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An EDC bag for Paris in September?

Discussion in 'EDC Bags' started by dowtech, May 9, 2010.

  1. Snow and Ash

    Snow and Ash Empty Pockets

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    Sounds like a case for Pacsafe Anti-Theft Travel Gear. They have steel mesh sewn into the lining to deter slasher-thieves. The straps also have steel cables inside (which might make it interesting if a dude on a moped tries to grab your bag as he rockets past you).
    [​IMG]
    They have lots of different models and seem to be reasonably priced for what you get.
    http://www.pacsafe.com/www/index.php
     
  2. jemhouston

    jemhouston Loaded Pockets

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    Any trouble using it as a carry-on? I'm wondering how the TSA reacts when the x-ray pickups the steel mesh.

     
  3. brix

    brix Loaded Pockets

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    designed for carry-on. my sister has one and took it on as her carry-on with no issues
     
  4. brix

    brix Loaded Pockets

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    agreed. I took my jumbo with me to europe two weeks ago. even though I wasn't getting much looks, I did feel like I stuck out like a sore thumb, which got to rethink why and how I want to carry my EDC. On the flight back, I stopped by the Belstaff flagship store at the Marco Polo Airport and left with a 554 colonial in brown. Been carrying in for the last two weeks and feel better about not sticking out with my nylon gear. The Belstaff is pretty expensive, but there are a lot of different bags out there like the "jack bauer" bag which goes for ~$20 (the last time I looked). You can keep the neat freak in side the bag while not sticking out as much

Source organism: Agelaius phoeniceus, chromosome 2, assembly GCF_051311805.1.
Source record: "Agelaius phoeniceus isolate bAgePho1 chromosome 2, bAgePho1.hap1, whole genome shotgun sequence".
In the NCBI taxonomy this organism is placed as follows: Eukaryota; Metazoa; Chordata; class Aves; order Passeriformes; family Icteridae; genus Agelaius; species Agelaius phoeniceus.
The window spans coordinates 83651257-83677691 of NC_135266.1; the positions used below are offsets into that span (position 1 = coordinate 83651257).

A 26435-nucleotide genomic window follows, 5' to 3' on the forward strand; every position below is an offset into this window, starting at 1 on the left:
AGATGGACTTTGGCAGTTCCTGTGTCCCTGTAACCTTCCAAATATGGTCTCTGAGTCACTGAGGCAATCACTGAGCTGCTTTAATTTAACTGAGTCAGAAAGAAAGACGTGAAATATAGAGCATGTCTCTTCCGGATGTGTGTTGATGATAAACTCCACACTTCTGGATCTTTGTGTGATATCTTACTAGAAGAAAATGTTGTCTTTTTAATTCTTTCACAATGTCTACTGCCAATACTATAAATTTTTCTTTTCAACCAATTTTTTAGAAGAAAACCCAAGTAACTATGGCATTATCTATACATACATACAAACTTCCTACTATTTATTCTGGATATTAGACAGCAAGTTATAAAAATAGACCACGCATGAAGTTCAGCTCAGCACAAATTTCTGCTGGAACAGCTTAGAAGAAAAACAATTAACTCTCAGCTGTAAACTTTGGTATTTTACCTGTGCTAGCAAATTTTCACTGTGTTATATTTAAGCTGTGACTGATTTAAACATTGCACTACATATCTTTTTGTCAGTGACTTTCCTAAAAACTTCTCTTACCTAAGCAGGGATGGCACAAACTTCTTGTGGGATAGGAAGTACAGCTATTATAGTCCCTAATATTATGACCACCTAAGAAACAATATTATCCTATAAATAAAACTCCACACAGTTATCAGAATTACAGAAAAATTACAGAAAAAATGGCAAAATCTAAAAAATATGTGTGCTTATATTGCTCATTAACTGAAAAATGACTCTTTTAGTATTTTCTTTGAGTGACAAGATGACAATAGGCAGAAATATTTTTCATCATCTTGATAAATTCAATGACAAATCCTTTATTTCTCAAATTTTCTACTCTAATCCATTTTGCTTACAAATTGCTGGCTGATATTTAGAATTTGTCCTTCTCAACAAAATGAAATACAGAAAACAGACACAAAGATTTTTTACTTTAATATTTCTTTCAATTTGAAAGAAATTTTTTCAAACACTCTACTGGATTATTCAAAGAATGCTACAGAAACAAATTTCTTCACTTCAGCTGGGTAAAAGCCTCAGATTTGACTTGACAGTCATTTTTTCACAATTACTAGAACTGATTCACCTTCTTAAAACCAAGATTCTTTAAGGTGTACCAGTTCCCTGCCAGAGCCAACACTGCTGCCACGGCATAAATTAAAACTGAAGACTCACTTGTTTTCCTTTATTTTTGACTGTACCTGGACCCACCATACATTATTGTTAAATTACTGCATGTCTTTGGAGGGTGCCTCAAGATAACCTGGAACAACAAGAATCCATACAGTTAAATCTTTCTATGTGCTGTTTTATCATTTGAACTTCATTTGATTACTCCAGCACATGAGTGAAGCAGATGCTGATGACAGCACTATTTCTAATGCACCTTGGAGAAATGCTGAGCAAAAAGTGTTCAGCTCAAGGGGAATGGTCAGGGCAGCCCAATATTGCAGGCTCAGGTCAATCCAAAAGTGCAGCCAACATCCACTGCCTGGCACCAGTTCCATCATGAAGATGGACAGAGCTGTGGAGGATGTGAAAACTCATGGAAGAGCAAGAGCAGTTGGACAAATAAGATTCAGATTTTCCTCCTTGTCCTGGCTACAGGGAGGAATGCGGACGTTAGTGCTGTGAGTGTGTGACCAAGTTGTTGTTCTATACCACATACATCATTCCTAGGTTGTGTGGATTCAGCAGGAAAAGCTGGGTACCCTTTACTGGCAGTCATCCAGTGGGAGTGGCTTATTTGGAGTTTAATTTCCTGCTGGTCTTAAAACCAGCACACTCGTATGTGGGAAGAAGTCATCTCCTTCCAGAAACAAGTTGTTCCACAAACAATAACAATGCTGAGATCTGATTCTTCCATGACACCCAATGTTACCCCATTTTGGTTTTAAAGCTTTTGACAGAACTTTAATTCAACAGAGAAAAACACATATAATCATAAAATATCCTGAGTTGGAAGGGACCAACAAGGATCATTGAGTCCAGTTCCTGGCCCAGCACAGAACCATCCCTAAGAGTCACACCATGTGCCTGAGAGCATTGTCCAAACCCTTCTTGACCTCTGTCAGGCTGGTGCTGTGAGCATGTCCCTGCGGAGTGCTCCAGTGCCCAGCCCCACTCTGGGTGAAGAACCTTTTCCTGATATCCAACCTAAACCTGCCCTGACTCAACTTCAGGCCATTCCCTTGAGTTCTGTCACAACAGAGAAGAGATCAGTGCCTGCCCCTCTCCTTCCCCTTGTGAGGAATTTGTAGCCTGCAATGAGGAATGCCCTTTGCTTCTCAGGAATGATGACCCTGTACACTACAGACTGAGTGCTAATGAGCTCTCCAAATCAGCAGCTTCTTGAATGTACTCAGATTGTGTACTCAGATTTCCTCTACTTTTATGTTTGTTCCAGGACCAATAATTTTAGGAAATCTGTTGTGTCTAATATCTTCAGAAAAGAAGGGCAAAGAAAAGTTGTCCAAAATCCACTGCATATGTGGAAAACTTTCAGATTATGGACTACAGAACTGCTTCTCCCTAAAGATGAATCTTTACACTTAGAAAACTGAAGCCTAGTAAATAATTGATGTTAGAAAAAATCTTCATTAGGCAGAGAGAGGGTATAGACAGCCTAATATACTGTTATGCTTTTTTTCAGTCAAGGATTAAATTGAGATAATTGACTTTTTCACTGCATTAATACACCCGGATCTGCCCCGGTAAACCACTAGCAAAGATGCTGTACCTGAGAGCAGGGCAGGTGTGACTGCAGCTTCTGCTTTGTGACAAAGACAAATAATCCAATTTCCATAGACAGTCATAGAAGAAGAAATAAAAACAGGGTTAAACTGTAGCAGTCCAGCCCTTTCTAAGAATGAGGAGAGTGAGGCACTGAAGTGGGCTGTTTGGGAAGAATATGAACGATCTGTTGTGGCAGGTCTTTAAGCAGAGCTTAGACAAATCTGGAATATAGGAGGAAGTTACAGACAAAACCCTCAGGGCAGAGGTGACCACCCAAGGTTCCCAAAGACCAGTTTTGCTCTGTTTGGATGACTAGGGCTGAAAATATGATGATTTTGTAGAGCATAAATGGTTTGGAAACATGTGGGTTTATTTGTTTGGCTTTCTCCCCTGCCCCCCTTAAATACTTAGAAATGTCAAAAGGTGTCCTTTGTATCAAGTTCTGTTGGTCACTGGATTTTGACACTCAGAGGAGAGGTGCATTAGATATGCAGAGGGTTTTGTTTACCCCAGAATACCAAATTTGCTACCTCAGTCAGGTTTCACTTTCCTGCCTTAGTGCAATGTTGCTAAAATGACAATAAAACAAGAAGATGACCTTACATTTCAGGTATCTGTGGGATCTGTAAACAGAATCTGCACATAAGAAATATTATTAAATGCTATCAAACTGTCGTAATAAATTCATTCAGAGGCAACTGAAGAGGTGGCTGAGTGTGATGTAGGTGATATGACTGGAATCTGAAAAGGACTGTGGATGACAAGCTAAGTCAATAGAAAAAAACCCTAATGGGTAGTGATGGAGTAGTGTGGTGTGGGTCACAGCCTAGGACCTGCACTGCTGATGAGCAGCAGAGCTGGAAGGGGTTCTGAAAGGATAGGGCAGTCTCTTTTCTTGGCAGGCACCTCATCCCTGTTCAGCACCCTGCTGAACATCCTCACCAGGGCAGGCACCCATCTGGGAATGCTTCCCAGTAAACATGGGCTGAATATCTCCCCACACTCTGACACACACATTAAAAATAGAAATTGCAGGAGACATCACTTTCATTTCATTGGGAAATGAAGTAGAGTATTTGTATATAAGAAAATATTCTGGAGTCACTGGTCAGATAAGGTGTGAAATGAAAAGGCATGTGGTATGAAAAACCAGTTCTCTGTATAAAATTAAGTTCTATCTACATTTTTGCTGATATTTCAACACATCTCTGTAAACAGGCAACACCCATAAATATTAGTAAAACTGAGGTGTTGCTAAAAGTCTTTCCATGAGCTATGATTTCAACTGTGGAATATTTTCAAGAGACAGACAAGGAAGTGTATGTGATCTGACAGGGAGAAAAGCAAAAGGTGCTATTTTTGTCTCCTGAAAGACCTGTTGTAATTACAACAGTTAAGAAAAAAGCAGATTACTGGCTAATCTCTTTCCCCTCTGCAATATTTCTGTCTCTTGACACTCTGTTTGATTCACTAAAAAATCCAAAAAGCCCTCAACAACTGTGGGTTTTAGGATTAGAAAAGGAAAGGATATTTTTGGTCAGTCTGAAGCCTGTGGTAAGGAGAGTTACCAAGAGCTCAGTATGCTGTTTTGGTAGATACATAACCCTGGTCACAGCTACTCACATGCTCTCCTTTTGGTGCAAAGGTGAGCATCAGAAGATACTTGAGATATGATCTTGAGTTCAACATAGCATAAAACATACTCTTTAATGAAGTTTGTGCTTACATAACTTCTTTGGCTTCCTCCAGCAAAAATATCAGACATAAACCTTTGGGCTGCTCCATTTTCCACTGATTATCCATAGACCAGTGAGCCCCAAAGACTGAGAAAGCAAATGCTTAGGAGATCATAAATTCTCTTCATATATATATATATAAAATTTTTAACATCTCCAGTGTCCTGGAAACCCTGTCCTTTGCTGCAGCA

5. morrowsmowers

    morrowsmowers Empty Pockets

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    I am looking at this bag for my daily EDC as well as a travel carry-on: [​IMG] -- something like this could be carried just about anywhere without raising suspicions or being viewed as "military".
     
  6. dowtech

    dowtech Loaded Pockets

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    Thanks for all the suggestions! I'm still leaning toward the Colossus for reasons mentioned above -- plus the fact that I've ordered a new DSLR to take with me and the padded main compartment should be ideal without the bag looking like a camera bag.
     
  7. dowtech

    dowtech Loaded Pockets

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    OK, I've been using my Colossus as an EDC bag for a month now (though here at home, I still prefer the Falcon II for commuting), and I've got my new Canon DSLR, which fits perfectly (lens down for easy draw) in the main compartment. I'm trying to keep the other built-in pouches lean so there's more room in the main compartment. I've pretty much decided to take my Janus to use as both an extension to the Colossus and a separate, low profile waist pack for when I don't want the big bag.